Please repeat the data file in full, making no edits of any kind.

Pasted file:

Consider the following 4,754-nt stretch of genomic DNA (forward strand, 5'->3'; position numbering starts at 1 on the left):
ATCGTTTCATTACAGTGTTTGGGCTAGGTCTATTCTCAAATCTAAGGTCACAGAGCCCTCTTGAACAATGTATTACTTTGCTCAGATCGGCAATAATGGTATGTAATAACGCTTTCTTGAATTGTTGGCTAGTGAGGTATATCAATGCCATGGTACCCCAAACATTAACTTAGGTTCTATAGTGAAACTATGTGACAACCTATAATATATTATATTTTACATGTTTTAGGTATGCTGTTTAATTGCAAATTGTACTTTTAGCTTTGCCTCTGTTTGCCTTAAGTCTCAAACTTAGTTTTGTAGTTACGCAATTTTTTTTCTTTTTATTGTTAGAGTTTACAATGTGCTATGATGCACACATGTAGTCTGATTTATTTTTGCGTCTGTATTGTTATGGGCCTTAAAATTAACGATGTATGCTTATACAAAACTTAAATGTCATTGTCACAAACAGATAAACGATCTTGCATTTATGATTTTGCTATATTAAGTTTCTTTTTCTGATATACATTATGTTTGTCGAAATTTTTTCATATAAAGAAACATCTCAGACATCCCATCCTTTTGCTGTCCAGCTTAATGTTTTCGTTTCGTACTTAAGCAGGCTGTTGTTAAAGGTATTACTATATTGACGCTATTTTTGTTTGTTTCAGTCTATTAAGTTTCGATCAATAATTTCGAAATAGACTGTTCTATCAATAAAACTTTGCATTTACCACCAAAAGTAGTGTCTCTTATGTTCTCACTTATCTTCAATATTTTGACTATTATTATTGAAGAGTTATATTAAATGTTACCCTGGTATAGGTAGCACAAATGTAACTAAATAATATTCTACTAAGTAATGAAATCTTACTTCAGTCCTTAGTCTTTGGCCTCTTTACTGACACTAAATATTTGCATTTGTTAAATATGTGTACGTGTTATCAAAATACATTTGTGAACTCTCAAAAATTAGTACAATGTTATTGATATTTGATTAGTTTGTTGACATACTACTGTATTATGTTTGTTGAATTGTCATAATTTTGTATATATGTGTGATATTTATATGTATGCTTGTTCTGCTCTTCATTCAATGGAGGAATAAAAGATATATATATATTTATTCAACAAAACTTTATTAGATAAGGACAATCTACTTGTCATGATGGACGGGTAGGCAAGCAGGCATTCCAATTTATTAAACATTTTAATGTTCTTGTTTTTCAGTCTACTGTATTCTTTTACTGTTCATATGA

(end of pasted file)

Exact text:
Consider the following 4,754-nt stretch of genomic DNA (forward strand, 5'->3'; position numbering starts at 1 on the left):
ATCGTTTCATTACAGTGTTTGGGCTAGGTCTATTCTCAAATCTAAGGTCACAGAGCCCTCTTGAACAATGTATTACTTTGCTCAGATCGGCAATAATGGTATGTAATAACGCTTTCTTGAATTGTTGGCTAGTGAGGTATATCAATGCCATGGTACCCCAAACATTAACTTAGGTTCTATAGTGAAACTATGTGACAACCTATAATATATTATATTTTACATGTTTTAGGTATGCTGTTTAATTGCAAATTGTACTTTTAGCTTTGCCTCTGTTTGCCTTAAGTCTCAAACTTAGTTTTGTAGTTACGCAATTTTTTTTCTTTTTATTGTTAGAGTTTACAATGTGCTATGATGCACACATGTAGTCTGATTTATTTTTGCGTCTGTATTGTTATGGGCCTTAAAATTAACGATGTATGCTTATACAAAACTTAAATGTCATTGTCACAAACAGATAAACGATCTTGCATTTATGATTTTGCTATATTAAGTTTCTTTTTCTGATATACATTATGTTTGTCGAAATTTTTTCATATAAAGAAACATCTCAGACATCCCATCCTTTTGCTGTCCAGCTTAATGTTTTCGTTTCGTACTTAAGCAGGCTGTTGTTAAAGGTATTACTATATTGACGCTATTTTTGTTTGTTTCAGTCTATTAAGTTTCGATCAATAATTTCGAAATAGACTGTTCTATCAATAAAACTTTGCATTTACCACCAAAAGTAGTGTCTCTTATGTTCTCACTTATCTTCAATATTTTGACTATTATTATTGAAGAGTTATATTAAATGTTACCCTGGTATAGGTAGCACAAATGTAACTAAATAATATTCTACTAAGTAATGAAATCTTACTTCAGTCCTTAGTCTTTGGCCTCTTTACTGACACTAAATATTTGCATTTGTTAAATATGTGTACGTGTTATCAAAATACATTTGTGAACTCTCAAAAATTAGTACAATGTTATTGATATTTGATTAGTTTGTTGACATACTACTGTATTATGTTTGTTGAATTGTCATAATTTTGTATATATGTGTGATATTTATATGTATGCTTGTTCTGCTCTTCATTCAATGGAGGAATAAAAGATATATATATATTTATTCAACAAAACTTTATTAGATAAGGACAATCTACTTGTCATGATGGACGGGTAGGCAAGCAGGCATTCCAATTTATTAAACATTTTAATGTTCTTGTTTTTCAGTCTACTGTATTCTTTTACTGTTCATATGA